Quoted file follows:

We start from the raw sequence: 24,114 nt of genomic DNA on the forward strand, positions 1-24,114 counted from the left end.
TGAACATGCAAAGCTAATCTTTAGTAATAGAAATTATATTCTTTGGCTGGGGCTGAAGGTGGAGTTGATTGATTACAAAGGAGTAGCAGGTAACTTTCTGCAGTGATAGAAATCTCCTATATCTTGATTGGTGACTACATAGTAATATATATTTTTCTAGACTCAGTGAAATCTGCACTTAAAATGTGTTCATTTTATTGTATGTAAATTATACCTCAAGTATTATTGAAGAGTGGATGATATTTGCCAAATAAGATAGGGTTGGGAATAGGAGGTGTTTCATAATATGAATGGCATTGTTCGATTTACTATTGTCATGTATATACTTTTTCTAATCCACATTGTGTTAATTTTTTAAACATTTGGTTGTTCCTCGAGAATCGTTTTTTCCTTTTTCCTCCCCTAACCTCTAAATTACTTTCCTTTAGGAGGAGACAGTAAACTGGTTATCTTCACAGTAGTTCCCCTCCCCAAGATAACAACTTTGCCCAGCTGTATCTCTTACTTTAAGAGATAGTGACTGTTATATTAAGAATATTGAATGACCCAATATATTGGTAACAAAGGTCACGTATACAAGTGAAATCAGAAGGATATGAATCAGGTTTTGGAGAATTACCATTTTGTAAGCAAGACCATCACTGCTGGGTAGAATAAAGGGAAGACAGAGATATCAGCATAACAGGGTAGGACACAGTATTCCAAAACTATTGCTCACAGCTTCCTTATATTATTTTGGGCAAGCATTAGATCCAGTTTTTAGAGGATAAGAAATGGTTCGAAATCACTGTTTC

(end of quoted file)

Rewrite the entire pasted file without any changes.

We start from the raw sequence: 24,114 nt of genomic DNA on the forward strand, positions 1-24,114 counted from the left end.
TGAACATGCAAAGCTAATCTTTAGTAATAGAAATTATATTCTTTGGCTGGGGCTGAAGGTGGAGTTGATTGATTACAAAGGAGTAGCAGGTAACTTTCTGCAGTGATAGAAATCTCCTATATCTTGATTGGTGACTACATAGTAATATATATTTTTCTAGACTCAGTGAAATCTGCACTTAAAATGTGTTCATTTTATTGTATGTAAATTATACCTCAAGTATTATTGAAGAGTGGATGATATTTGCCAAATAAGATAGGGTTGGGAATAGGAGGTGTTTCATAATATGAATGGCATTGTTCGATTTACTATTGTCATGTATATACTTTTTCTAATCCACATTGTGTTAATTTTTTAAACATTTGGTTGTTCCTCGAGAATCGTTTTTTCCTTTTTCCTCCCCTAACCTCTAAATTACTTTCCTTTAGGAGGAGACAGTAAACTGGTTATCTTCACAGTAGTTCCCCTCCCCAAGATAACAACTTTGCCCAGCTGTATCTCTTACTTTAAGAGATAGTGACTGTTATATTAAGAATATTGAATGACCCAATATATTGGTAACAAAGGTCACGTATACAAGTGAAATCAGAAGGATATGAATCAGGTTTTGGAGAATTACCATTTTGTAAGCAAGACCATCACTGCTGGGTAGAATAAAGGGAAGACAGAGATATCAGCATAACAGGGTAGGACACAGTATTCCAAAACTATTGCTCACAGCTTCCTTATATTATTTTGGGCAAGCATTAGATCCAGTTTTTAGAGGATAAGAAATGGTTCGAAATCACTGTTTC